Pitted against each other in this novel, as they were in the Crusades, is Saladin, Sultan of Egypt and Syria, and Richard the Lionheart, the new king of England. When Richard's father, King Henry, dies and leaves the throne to his second son, John, Richard takes the throne by force. Determined to win the love of his nobles and subjects, and the admiration of his family, Richard embarks on a war to reclaim the city of Jerusalem, which has just been lost to Saladin.

Thrust in between these two powerful foes is Miriam, a beautiful, independent, stubborn woman, scorned for her religion as a Jew by both sides. Neither man can deny their growing feelings for this emerald eyed beauty, but her actions will surprise them both.

Beneath the plot of Shadow of the Swords lies evidence of Kamran Pasha's passion for writing and his love of Muslim history. He paints Saladin as a powerful warrior, terrifying and dominating, but also gentle and generous. Richard the Lionheart, known in history as a stubborn and evil tyrant, is shown as a human, with flaws but not always so heartless. The fictional love triangle is the tool Pasha uses to illustrate what these two men may have actually been like, aside from enemies.

The first hundred pages of this novel were a struggle at times, but the last hundred were fast-paced and thrilling. I learned things about this time period and history that I won't easily forget. All-in-all, Shadow of the Swords is a great novel for fans of historical fiction, who like something more serious than fluffy romance.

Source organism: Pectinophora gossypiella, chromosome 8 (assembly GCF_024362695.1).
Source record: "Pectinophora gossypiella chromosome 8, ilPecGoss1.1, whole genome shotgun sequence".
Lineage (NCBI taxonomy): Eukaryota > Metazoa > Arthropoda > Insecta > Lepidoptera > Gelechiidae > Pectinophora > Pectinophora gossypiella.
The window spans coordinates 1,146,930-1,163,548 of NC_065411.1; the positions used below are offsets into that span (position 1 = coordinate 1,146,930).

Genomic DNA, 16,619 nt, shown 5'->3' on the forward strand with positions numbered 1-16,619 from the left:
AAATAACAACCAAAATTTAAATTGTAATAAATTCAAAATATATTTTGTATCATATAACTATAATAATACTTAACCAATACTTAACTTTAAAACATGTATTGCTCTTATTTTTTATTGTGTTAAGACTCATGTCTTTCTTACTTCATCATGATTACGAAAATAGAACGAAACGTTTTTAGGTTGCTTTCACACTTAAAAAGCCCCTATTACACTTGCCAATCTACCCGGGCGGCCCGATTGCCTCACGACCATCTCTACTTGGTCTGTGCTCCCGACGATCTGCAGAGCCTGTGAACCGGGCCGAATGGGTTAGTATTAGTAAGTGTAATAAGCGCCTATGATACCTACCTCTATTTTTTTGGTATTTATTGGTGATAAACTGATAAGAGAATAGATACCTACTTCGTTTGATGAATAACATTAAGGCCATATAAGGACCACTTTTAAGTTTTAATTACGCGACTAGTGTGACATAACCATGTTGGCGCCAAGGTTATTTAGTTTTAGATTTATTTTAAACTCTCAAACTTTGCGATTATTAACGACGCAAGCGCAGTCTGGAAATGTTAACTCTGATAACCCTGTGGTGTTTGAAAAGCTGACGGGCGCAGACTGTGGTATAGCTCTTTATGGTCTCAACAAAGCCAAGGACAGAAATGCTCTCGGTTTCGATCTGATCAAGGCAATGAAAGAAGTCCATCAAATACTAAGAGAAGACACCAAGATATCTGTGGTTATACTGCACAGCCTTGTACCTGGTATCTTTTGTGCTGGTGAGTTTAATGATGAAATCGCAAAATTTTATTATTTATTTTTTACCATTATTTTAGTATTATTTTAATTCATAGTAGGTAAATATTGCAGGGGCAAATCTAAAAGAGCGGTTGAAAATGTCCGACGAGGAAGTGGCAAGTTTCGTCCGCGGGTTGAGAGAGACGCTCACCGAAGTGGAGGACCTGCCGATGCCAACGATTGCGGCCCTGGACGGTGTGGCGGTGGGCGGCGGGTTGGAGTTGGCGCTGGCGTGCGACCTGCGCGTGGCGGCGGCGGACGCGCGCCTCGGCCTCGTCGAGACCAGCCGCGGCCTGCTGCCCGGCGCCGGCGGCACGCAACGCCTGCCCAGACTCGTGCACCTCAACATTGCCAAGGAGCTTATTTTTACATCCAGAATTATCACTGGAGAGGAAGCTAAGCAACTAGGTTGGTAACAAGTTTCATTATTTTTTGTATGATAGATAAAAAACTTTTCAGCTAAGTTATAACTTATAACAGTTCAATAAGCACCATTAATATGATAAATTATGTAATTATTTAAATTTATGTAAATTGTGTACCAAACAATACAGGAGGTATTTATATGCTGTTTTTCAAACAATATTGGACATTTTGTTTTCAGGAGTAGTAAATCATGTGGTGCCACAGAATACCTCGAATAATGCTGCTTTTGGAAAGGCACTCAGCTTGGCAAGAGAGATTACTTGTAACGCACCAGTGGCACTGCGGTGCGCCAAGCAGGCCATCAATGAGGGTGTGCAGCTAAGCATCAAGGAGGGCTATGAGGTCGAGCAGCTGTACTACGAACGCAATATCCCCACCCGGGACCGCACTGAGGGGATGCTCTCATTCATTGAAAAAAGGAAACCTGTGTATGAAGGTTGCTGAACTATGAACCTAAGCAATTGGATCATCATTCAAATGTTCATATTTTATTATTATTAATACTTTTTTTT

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6 of 6 people found the following review helpful By Sam Sattler on July 26, 2010
Format: Paperback
Few will argue the old cliché that there are "two sides to every story," or that truth requires consideration of both sides, especially when it comes to the study of written history. The tendency of history textbooks to present only one point-of-view brings to mind the famous Winston Churchill quote, "History is written by the victors." But the "victors," unfortunately, tell us only what they want us to know, and the losers generally have lost their right to argue the point.

Kamran Pasha's "Shadow of the Swords" is an opportunity for Western readers to look at the bloody Third Crusade of the late twelfth century through the eyes of Saladin, commander of the Muslim forces in Palestine at the time of Richard the Lionheart's invasion of the region. Note, however, that portions of the book are written from Richard's point-of-view, although Saladin's character remains the most influential one throughout the book.

Most intriguingly, at the time of Richard's quest to recover the Holy Land from the hands of the Muslim "infidels," the relative strengths and weaknesses of the European and Muslim worlds were near opposites of what they are today. The twelfth century Muslim world was well ahead of its European counterpart in the areas of science, mathematics, medicine, government and weaponry. Despite this, Europeans generally considered Muslims to be little more than barbaric infidels with no right to occupy the Holy Land, especially the city of Jerusalem. As Saladin and his people saw it, Richard the Lionheart was the terrorist of his day, leader of an army seeking to destroy Muslim and Jew, alike, in the name of Christianity. More than 800 years later, the roles and positions of the two cultures have largely reversed.